Report: Florida Renters Pay More for Car Insurance
Gregg Hollander | February 21, 2016 | Car Accidents
A new study by national consumer group Consumer Federation of America revealed that drivers in Florida who rent – as opposed to own – a residence are charged 10 percent more for car insurance.
In some places across the country, it’s even worse, with auto insurance companies charge 47 percent more to renters versus homeowners – regardless of their driving history. The group reached these figures by analyzing insurance quotes for a safe driver aged 30 in different markets.
Nationally, the average for renters was 7 percent higher – or another $112 annually – compared to drivers who own their home. The worst offender was Liberty Mutual, the group found, which charged a whopping 19 percent more to renters, which worked out to more than $300 a year.
In Florida, that 10 percent increase meant an average of $279 more a year for renters versus those who own a home.
First of all, this creates a hugely discriminatory act toward drivers who already can’t afford to buy their homes. So the lower the income, the more harshly they are being penalized. Minority neighborhoods tend to get hit the worst. And again, this has nothing to do with one’s driving record. The median income for U.S. renters is less than $28,000, compared to $63,500 for homeowners.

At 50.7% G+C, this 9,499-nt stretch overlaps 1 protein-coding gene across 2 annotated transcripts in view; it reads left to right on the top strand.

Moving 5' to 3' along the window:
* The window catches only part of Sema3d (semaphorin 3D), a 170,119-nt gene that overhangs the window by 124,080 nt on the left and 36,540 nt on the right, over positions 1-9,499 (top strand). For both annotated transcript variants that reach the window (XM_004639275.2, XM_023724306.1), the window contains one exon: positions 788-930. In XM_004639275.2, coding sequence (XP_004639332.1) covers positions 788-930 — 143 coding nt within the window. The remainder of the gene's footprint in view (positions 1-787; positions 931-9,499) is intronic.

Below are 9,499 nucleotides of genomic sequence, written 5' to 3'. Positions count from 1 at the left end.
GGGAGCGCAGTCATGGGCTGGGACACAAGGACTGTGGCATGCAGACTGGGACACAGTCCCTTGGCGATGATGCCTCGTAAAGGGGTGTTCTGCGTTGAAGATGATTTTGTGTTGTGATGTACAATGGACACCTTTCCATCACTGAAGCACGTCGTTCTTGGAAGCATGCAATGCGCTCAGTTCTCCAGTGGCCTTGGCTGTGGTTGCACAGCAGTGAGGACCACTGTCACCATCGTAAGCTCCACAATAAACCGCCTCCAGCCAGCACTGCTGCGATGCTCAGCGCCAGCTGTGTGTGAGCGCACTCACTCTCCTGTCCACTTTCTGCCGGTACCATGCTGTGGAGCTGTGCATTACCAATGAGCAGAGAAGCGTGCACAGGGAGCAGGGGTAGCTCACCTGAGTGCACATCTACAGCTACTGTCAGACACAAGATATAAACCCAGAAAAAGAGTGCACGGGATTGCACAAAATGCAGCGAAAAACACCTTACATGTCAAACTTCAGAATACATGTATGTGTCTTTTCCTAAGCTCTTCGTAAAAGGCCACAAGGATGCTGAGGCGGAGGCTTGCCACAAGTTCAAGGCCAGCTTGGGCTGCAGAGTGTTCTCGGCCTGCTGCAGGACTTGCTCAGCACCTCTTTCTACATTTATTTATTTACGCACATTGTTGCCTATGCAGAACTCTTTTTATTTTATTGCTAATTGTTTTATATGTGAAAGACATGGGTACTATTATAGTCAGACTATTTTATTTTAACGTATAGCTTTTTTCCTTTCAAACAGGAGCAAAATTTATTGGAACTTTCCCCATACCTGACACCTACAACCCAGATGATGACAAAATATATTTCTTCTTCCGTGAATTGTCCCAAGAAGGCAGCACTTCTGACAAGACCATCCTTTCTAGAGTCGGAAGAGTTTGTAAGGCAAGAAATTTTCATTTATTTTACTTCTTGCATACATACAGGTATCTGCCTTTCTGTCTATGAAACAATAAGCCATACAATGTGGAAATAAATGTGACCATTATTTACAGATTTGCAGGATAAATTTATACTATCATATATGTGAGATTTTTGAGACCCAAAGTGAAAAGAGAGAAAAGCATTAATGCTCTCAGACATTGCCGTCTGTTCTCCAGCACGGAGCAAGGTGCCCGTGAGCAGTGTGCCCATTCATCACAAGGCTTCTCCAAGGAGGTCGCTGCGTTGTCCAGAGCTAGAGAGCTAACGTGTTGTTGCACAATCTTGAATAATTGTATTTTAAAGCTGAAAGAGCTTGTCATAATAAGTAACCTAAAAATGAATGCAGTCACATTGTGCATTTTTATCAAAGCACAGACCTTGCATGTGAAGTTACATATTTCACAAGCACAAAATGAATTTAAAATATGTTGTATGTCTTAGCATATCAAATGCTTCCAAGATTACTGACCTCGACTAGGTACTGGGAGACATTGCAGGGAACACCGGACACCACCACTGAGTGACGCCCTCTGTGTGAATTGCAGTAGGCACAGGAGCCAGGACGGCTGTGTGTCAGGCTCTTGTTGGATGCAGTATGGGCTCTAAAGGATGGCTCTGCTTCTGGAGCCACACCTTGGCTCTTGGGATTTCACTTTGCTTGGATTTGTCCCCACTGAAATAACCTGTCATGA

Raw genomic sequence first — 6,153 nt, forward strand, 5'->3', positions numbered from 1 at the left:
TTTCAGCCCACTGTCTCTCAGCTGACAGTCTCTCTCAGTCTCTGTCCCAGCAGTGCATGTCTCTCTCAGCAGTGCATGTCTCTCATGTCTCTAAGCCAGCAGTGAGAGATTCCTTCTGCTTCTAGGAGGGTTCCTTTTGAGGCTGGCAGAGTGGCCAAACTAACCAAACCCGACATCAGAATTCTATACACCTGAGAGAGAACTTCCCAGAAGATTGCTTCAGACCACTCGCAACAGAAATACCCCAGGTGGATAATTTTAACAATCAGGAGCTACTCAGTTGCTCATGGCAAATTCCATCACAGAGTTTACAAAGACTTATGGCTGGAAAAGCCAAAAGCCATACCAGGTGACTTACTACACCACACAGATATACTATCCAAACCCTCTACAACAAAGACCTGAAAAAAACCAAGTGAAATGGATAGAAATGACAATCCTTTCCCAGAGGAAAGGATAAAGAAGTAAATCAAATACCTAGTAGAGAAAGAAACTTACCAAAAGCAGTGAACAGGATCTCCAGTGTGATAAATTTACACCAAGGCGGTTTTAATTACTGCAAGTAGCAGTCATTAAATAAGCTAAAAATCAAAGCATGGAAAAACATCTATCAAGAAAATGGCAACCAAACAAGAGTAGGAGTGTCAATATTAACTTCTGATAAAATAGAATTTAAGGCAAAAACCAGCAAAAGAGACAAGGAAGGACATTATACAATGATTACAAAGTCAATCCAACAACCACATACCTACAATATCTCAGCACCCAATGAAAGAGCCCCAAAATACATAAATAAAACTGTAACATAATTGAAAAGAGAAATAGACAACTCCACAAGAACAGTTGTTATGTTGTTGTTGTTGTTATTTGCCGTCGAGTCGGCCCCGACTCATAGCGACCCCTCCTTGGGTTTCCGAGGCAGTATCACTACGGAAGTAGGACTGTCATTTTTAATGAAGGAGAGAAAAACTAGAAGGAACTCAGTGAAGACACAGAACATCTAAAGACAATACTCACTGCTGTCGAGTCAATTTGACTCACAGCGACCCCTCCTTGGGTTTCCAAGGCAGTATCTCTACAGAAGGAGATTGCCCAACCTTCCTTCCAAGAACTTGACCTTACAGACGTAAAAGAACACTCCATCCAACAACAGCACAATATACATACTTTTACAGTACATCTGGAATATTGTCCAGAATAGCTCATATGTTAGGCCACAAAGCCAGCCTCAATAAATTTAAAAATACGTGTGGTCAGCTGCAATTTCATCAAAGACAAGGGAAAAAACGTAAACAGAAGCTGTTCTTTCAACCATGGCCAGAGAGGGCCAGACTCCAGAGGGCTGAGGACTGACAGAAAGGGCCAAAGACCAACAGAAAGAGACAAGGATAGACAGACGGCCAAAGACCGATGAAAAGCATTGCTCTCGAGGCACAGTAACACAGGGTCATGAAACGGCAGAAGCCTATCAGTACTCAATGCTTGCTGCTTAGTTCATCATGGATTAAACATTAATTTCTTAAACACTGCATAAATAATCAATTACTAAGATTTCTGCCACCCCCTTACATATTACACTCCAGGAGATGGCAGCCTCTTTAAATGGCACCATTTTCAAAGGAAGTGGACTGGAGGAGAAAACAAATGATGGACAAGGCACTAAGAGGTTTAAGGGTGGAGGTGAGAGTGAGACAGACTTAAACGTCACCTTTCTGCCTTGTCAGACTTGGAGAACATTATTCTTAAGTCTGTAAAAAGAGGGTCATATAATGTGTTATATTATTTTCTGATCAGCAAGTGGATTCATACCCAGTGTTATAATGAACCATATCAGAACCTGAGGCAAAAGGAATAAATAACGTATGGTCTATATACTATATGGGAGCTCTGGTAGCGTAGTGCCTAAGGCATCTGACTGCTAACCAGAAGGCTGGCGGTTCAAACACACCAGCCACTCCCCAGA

But secondly, that creates another major problem for everyone else. Consider that recent data shows 1 in 4 Florida drivers doesn’t have any insurance at all. None. It’s required by law, but the driver either can’t afford it or isn’t eligible to receive it.
Now, consider that these drivers who are renting and do have insurance are paying higher premiums. They are in turn going to be more likely to opt for a cheaper auto insurance plan. So for the rest of us, that means when those drivers are involved in a crash, they don’t have enough insurance coverage to pay the costs of the damage caused. That puts everyone else in a tight spot.
One of the ways smart drivers can protect themselves is by increasing their uninsured/ underinsured motorist coverage. This is a type of insurance that will cover an insured in the event they are injured as a result of a car accident caused by someone else’s negligence. This coverage extends even if you aren’t in the vehicle you normally drive. It could even extend to policy holders who are walking or riding a bicycle when they are struck by a vehicle.
Consumer advocates still are railing against a system that would unfair penalize good drivers with less income or savings. Said the director of the Consumer Federation, “A good driver is a good driver whether she rents or owns her home. Insurance companies shouldn’t be allowed to target people simply based on their home ownership status.”
Indeed. And some states legislators have made this point loud and clear also. Consider that in California, the difference between what is charged to renters and homeowners? Nothing. That’s because state law specifically forbids it.
Also, there is at least one insurance company – GEICO – that doesn’t take into account a person’s home ownership when setting their car insurance rates.
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